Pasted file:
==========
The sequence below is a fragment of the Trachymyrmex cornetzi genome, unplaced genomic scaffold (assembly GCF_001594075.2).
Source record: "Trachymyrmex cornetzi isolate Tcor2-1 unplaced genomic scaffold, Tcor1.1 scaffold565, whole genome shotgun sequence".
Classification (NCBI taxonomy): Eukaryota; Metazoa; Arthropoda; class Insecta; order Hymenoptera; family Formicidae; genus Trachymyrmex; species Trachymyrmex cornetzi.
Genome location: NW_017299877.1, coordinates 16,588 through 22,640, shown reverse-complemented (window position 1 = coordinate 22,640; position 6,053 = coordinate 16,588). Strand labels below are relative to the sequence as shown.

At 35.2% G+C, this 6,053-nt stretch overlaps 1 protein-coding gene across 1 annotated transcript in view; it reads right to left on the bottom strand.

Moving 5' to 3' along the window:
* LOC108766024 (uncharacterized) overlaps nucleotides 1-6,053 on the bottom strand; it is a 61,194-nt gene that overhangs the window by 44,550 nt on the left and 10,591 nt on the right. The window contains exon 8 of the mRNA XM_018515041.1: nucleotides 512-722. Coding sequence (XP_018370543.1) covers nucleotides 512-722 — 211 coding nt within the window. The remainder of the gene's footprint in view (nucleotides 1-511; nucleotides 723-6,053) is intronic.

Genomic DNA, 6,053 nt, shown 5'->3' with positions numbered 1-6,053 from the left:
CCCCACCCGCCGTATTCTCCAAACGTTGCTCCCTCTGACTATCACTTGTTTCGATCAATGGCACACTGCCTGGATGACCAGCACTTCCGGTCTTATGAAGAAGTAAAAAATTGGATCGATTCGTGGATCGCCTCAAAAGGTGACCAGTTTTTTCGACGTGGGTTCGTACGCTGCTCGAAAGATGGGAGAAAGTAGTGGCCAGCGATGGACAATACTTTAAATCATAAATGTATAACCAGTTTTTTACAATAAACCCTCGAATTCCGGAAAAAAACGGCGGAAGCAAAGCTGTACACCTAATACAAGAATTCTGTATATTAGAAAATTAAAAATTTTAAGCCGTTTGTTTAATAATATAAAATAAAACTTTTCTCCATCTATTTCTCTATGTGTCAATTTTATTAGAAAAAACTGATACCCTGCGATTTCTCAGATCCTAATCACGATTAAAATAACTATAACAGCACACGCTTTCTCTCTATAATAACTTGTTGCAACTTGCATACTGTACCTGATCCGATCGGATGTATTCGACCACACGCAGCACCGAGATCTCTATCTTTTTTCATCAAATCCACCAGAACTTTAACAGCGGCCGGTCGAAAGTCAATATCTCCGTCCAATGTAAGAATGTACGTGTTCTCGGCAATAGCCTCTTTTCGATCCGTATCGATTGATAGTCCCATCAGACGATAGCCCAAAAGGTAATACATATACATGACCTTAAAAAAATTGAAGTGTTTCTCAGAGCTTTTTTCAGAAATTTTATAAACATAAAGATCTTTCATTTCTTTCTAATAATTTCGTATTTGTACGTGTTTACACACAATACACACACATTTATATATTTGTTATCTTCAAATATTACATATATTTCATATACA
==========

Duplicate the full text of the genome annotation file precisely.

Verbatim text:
The sequence below is a fragment of the Trachymyrmex cornetzi genome, unplaced genomic scaffold (assembly GCF_001594075.2).
Source record: "Trachymyrmex cornetzi isolate Tcor2-1 unplaced genomic scaffold, Tcor1.1 scaffold565, whole genome shotgun sequence".
Classification (NCBI taxonomy): Eukaryota; Metazoa; Arthropoda; class Insecta; order Hymenoptera; family Formicidae; genus Trachymyrmex; species Trachymyrmex cornetzi.
Genome location: NW_017299877.1, coordinates 16,588 through 22,640, shown reverse-complemented (window position 1 = coordinate 22,640; position 6,053 = coordinate 16,588). Strand labels below are relative to the sequence as shown.

At 35.2% G+C, this 6,053-nt stretch overlaps 1 protein-coding gene across 1 annotated transcript in view; it reads right to left on the bottom strand.

Moving 5' to 3' along the window:
* LOC108766024 (uncharacterized) overlaps nucleotides 1-6,053 on the bottom strand; it is a 61,194-nt gene that overhangs the window by 44,550 nt on the left and 10,591 nt on the right. The window contains exon 8 of the mRNA XM_018515041.1: nucleotides 512-722. Coding sequence (XP_018370543.1) covers nucleotides 512-722 — 211 coding nt within the window. The remainder of the gene's footprint in view (nucleotides 1-511; nucleotides 723-6,053) is intronic.

Genomic DNA, 6,053 nt, shown 5'->3' with positions numbered 1-6,053 from the left:
CCCCACCCGCCGTATTCTCCAAACGTTGCTCCCTCTGACTATCACTTGTTTCGATCAATGGCACACTGCCTGGATGACCAGCACTTCCGGTCTTATGAAGAAGTAAAAAATTGGATCGATTCGTGGATCGCCTCAAAAGGTGACCAGTTTTTTCGACGTGGGTTCGTACGCTGCTCGAAAGATGGGAGAAAGTAGTGGCCAGCGATGGACAATACTTTAAATCATAAATGTATAACCAGTTTTTTACAATAAACCCTCGAATTCCGGAAAAAAACGGCGGAAGCAAAGCTGTACACCTAATACAAGAATTCTGTATATTAGAAAATTAAAAATTTTAAGCCGTTTGTTTAATAATATAAAATAAAACTTTTCTCCATCTATTTCTCTATGTGTCAATTTTATTAGAAAAAACTGATACCCTGCGATTTCTCAGATCCTAATCACGATTAAAATAACTATAACAGCACACGCTTTCTCTCTATAATAACTTGTTGCAACTTGCATACTGTACCTGATCCGATCGGATGTATTCGACCACACGCAGCACCGAGATCTCTATCTTTTTTCATCAAATCCACCAGAACTTTAACAGCGGCCGGTCGAAAGTCAATATCTCCGTCCAATGTAAGAATGTACGTGTTCTCGGCAATAGCCTCTTTTCGATCCGTATCGATTGATAGTCCCATCAGACGATAGCCCAAAAGGTAATACATATACATGACCTTAAAAAAATTGAAGTGTTTCTCAGAGCTTTTTTCAGAAATTTTATAAACATAAAGATCTTTCATTTCTTTCTAATAATTTCGTATTTGTACGTGTTTACACACAATACACACACATTTATATATTTGTTATCTTCAAATATTACATATATTTCATATACA